Confronting Your DoubtsFr. Barnabas Powell
Have you ever struggled with doubt? If you’re honest, the answer is “yes.” But I wouldn’t be surprised if some read this and said “no, I don’t doubt.” And that kind of scares me more because that means either this person has never really paid close attention to themselves or the Faith claims of Christianity, or they are so disconnected from self-awareness that they don’t realize they doubt.
But, if you have ever struggled with doubt, then you know how de-energizing it can be, how painful it can be.
So what is it about doubt that derails confidence? Well, past experience is a powerful image of future performance. It isn’t wise to ignore the painful reality of past promises unkept. But neither is it wise or even helpful to always expect the worst from someone else. Where’s the balance? How do we protect our hearts from the debilitating power of doubt?
Look at John 20:19-31:
On the evening of that day, the first day of the week, the doors being shut where the disciples were for fear of the Jews, Jesus came and stood among them and said to them, “Peace be with you.” When He had said this, He showed them His hands and His side. Then the disciples were glad when they saw the Lord. Jesus said to them again, “Peace be with you. As the Father has sent Me, even so I send you.” And when He had said this, He breathed on them and said to them, “Receive the Holy Spirit. If you forgive the sins of any, they are forgiven; if you retain the sins of any, they are retained.” Now Thomas, one of the twelve, called the Twin, was not with them when Jesus came. So the other disciples told him, “We have seen the Lord.” But he said to them, “Unless I see in His hands the print of the nails, and place my finger in the mark of the nails, and place my hand in His side, I will not believe.” Eight days later, His disciples were again in the house, and Thomas was with them. The doors were shut, but Jesus came and stood among them and said, “Peace be with you.” Then He said to Thomas, “Put your finger here, and see My hands; and put out your hand, and place it in My side; do not be faithless, but believing.” Thomas answered Him, “My Lord and My God!” Jesus said to him, “Have you believed because you have seen Me? Blessed are those who have not seen and yet believe.” Now Jesus did many other signs in the presence of the disciples, which are not written in this book; but these are written that you may believe that Jesus is the Christ, the Son of God, and that believing, you may have life in His name.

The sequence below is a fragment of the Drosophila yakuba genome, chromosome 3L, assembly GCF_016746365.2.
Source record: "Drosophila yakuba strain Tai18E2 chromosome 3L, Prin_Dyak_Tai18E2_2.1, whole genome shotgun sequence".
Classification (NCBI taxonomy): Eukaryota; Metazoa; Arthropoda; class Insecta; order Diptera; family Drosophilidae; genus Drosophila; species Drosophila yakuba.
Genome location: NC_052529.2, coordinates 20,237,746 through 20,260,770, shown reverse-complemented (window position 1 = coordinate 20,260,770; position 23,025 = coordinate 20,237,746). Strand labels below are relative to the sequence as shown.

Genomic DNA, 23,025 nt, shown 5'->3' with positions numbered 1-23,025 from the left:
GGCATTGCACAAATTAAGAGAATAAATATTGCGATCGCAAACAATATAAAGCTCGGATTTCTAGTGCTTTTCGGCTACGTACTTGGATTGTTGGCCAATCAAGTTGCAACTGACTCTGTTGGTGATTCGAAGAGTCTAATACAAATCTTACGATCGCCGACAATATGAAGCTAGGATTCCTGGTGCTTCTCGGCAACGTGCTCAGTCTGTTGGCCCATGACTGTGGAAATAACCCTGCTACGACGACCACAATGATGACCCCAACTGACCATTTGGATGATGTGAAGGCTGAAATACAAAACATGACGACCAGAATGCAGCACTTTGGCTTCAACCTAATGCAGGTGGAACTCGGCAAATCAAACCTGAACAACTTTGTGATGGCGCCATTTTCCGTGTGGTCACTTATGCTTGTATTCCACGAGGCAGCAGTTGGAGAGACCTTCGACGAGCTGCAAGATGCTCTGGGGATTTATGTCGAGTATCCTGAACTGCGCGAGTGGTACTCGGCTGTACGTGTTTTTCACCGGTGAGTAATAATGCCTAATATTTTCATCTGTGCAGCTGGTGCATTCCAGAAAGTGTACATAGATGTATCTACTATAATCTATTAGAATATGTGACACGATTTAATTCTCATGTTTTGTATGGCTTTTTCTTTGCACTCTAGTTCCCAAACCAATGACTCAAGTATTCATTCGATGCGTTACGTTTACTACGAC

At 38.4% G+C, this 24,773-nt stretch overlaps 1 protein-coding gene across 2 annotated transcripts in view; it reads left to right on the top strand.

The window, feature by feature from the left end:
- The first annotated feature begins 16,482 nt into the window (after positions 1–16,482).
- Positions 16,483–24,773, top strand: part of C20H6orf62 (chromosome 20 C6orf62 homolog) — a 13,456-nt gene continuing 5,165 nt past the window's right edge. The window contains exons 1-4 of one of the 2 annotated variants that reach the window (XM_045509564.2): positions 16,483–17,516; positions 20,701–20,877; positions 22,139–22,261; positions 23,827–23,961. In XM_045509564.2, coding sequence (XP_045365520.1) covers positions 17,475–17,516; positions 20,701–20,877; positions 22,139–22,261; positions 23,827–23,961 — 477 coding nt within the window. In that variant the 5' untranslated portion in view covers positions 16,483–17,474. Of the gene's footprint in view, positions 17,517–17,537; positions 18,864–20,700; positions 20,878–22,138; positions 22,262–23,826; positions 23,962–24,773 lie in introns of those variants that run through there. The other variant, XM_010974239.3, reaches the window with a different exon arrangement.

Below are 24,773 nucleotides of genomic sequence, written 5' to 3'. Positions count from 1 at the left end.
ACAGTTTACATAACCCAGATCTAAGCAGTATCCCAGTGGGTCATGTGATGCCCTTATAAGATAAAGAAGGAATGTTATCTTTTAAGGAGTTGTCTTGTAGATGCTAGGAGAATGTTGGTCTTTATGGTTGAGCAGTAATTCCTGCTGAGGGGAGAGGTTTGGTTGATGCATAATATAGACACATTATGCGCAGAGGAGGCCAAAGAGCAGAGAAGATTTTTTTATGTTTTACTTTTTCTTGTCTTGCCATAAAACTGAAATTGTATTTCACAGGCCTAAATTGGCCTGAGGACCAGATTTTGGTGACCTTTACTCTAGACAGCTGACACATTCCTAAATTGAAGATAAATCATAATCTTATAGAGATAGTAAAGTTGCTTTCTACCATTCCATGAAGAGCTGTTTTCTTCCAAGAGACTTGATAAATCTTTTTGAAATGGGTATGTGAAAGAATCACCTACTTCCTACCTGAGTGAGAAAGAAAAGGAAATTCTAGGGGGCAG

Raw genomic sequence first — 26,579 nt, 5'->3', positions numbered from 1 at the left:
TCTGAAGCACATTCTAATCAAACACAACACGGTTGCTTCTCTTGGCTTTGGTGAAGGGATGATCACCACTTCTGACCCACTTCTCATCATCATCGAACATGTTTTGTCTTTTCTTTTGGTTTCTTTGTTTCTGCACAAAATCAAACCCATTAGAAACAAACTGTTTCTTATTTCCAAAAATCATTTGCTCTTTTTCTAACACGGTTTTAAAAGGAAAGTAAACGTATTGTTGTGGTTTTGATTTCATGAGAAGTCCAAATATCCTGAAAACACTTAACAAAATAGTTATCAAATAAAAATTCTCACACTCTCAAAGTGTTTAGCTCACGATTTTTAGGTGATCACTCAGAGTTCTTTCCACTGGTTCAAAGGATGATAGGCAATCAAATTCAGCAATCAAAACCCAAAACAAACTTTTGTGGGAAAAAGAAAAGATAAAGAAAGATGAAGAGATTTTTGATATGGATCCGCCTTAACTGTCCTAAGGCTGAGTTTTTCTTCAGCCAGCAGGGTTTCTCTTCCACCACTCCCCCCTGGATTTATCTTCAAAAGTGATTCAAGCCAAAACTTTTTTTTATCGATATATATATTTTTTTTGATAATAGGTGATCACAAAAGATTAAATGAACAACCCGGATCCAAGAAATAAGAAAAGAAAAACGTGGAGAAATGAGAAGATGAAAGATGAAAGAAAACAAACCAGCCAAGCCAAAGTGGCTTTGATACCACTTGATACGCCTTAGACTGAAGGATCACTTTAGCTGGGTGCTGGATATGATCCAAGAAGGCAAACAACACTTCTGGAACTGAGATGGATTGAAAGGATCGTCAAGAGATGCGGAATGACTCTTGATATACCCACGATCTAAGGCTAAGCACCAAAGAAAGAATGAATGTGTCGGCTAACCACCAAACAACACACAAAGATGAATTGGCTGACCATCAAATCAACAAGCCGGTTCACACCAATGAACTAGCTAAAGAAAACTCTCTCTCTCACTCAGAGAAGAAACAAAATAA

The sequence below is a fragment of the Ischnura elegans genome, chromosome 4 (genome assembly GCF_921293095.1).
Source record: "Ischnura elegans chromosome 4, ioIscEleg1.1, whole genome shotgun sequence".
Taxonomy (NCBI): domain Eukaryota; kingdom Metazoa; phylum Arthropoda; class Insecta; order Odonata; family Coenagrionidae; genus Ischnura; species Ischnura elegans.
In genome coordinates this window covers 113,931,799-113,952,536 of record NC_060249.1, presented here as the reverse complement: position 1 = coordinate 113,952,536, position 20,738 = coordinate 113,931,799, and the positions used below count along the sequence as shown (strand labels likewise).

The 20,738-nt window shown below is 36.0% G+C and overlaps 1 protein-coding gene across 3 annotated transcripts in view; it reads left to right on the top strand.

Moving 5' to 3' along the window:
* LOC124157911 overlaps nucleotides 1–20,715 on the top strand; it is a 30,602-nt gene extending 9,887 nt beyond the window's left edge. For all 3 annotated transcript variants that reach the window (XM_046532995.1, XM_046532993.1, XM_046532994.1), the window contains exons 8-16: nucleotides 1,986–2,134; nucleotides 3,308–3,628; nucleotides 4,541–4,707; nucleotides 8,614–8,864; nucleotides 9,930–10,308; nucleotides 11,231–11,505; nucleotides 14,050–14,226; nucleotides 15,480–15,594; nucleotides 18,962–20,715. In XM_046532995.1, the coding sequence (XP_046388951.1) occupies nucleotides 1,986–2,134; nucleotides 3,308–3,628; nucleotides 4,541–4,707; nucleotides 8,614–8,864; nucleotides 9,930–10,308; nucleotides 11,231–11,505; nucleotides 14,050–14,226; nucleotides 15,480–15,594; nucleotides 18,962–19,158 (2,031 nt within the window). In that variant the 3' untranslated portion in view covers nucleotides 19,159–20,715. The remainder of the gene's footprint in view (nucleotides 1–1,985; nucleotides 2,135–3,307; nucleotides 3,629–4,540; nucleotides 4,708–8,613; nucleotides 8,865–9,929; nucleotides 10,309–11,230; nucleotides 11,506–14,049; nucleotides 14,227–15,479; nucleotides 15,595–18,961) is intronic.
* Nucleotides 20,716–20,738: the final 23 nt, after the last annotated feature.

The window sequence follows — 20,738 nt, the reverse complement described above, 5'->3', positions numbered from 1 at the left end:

The path to keeping doubt from becoming caustic in your soul requires you to hold the past, present, AND future altogether! Notice how the Lord deals with Thomas’ moment of doubt. The Lord doesn’t scold Thomas; He invites him to examine his heart through a question and a comment! “Have you believed because you have seen me?”
Doubt can be kept from becoming a sickness in your heart if you will embrace three truths: First, the Truth of Experience. It is completely legitimate to look at a track record of behavior and postulate future performance. That’s just reality. I have about a C- when it comes to paying attention to my diet (however, I do grade myself on a curve!) so, it’s fair to say I will continue to struggle with this aspect of my health. But, past experience will never protect your heart from the darker side of doubt. You CAN’T stop there.
Next, you have to embrace the Truth of Expectation. Not your expectation of yourself or of your friends and family, but your expectation of God’s grace and mercy! You see, forgetting to add God and His mercy and love to the equation will always lead you to despair, doubt, cynicism, and sadness. The Truth of Expectation allows you to joyously expect the best from yourself and others because God’s grace is always present. It’s just a matter of having the courage to appropriate Him for your life. It’s called “faith.”
Finally, if you are going to avoid the darker side of doubt, you must embrace the Truth of Execution. When I act as if God can’t rescue me, my behavior reflects my lack of faith. When I fail to act in a faithful manner, my heart and my words reflect my lack of belief! But if I act out the reality of God’s love and power in my life I can execute a pattern of faithfulness that dispels the darkness of doubt because of my confidence, not in myself or those around me, but in God’s ability to make up for the deficiencies of my life and those around me!
Today, we all have doubts. They are natural, understandable, and expected. But doubt doesn’t have to be the final word in your life. Doubt can be kept from becoming a paralyzing influence on your spiritual progress if only you’ll allow doubt to not grow into disbelief! By holding the past, present, and future together in light of God’s grace, His mercy, His love, and forgiveness, you can doubt and not stumble, just like St. Thomas! He ended his earthly life as Thomas the Believer because he was Orthodox on Purpose!
P.S. Dear Lord, thank You for moving St. Thomas from the Doubter to the Believer! Thank You for calling me to confront my doubts head-on and not pretend or lie about my own struggles. Thank You that You don’t reject me if I doubt, but You lovingly call me to face my doubts head on and see You as my sure foundation. You truly are worth the spiritual labor to push through my doubts into Your loving arms! Amen